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In mid September, the Government introduced a Budget that provided for an increased deficit, a very rapid rise in receipts and an even larger rise in spending; this was the third consecutive big-spending Budget. On 25 September, shortly after the presentation of the Budget, and in the light of the outlook for the balance of payments and the slow-down in the domestic economy, a 12 per cent devaluation of the Australian dollar was announced. Although both the Budget and the devaluation began to contribute to an easing in financial conditions, for the time being liquidity conditions remained very tight; in October this tightness was accompanied by a short period of financial disruption during which there were substantial shifts of funds from non-bank financial intermediaries to banks, authorised dealers and into government securities.

In a slightly lagged partial response to the fall in liquidity, the Reserve Bank had already reduced the Statutory Reserve Deposit ratio by stages from 9 per cent in early June to 4 per cent in late September. The Bank had also initiated modest purchases of bank-accepted bills. In view of the failure of a large property development company at the end of September, there was growing concern at the possibility of disruption in financial markets, and the Bank informed trading banks that it would assure their liquidity to the extent that requirements arose out of actions to meet immediate needs of soundly managed and financially viable businesses. As mentioned above, a short period of disruption occurred in October when some permanent building societies and finance companies experienced substantial outflows of funds. Early in that month action was taken to increase the liquidity of the banking system and the economy generally. Yields on short-dated government securities were reduced sharply, the Bank increased its purchases of bank-accepted bills, and the SRD ratio was reduced by 1 percentage point to 3 per cent. The trading banks were also encouraged to increase their lending appreciably to meet the immediate, basic needs of the economy for finance; nevertheless, it was not intended that all demands arising out of inflation would be met. Subsequently, additional steps were taken to add to the liquid assets of banks. In late October a special facility was established; under this arrangement the Reserve Bank lent to the trading banks amounts equal to 1 per cent of their deposits. Over the latter months of 1974 actions were also taken to encourage the savings banks to increase their lending for housing; regulations governing savings banks' holdings of assets were amended in September, the banks were asked to bring forward portion of the new lending for housing they would otherwise have undertaken during 1975, and the Government provided $150 million for on-lending for housing by banks, mainly savings banks.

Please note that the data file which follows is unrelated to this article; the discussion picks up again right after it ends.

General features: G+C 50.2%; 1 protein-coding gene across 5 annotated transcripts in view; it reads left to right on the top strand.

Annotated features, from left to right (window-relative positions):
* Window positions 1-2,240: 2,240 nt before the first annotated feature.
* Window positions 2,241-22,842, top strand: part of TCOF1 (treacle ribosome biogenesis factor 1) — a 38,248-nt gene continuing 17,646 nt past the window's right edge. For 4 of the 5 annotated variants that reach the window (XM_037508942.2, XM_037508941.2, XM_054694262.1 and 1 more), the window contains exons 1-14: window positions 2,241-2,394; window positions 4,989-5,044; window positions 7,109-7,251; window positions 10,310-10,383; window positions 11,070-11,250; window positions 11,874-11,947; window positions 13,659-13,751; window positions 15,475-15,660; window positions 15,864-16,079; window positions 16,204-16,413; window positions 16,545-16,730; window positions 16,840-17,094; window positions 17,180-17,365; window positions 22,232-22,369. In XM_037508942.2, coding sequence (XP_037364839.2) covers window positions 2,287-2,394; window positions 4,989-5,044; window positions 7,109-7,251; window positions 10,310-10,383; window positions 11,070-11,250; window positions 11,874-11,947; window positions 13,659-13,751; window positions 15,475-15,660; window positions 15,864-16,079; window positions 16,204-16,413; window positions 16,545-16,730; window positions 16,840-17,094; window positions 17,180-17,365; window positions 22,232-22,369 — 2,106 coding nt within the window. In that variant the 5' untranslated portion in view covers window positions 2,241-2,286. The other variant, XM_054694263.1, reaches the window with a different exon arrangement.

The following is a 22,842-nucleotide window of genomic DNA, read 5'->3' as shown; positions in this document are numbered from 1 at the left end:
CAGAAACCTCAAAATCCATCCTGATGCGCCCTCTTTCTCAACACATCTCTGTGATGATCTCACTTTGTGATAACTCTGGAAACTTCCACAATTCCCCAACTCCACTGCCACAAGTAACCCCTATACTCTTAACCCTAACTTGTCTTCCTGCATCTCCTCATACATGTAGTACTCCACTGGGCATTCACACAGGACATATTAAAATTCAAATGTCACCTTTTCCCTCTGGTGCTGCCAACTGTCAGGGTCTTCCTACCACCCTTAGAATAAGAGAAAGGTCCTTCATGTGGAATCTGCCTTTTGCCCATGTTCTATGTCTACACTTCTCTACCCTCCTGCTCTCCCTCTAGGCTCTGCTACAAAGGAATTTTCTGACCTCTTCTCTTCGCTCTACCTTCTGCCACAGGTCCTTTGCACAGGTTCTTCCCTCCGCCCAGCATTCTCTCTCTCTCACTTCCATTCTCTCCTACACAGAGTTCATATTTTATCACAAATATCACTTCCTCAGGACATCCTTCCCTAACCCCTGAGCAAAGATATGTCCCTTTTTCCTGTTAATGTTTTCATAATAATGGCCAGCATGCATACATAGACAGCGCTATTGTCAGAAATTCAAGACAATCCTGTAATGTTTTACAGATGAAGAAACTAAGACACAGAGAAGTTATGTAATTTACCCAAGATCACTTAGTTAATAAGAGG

After October, financial conditions began to ease and most non-bank financial institutions were again able to attract funds. Yields on short-term government securities fell further; between September and the time of the February loan yields on two year bonds had dropped 2.5 percentage points to 8.5 per cent per annum. Interest rates on long-term government bonds remained unchanged at 9.5 per cent per annum.

A major factor in the easing of liquidity conditions was a substantial increase in the size of the Australian Government's Budget deficit. With unemployment continuing to rise, the Government further increased the already rapid rise in government spending, and in November announced further reductions in income tax rates effective from 1 January 1975. In the event, the Government's deficit for the full year totalled $2,561 million, by far the highest recorded in the post-war period, even after allowing for price changes.

The drain on liquidity previously caused by the balance of payments was also gradually reduced over the months following September, until, in March, the balance of payments moved into surplus. Exports remained fairly high while sluggish demand in the domestic economy, changes in relative prices brought about by the devaluation, and the introduction of quotas and increased tariffs on some items, all contributed to a sharp fall in imports after September. For the year as a whole, the balance of payments was in deficit by $498 million; however, this was made up of a deficit of $764 million in the first half of the year and a net surplus of $267 million in the six months to June 1975.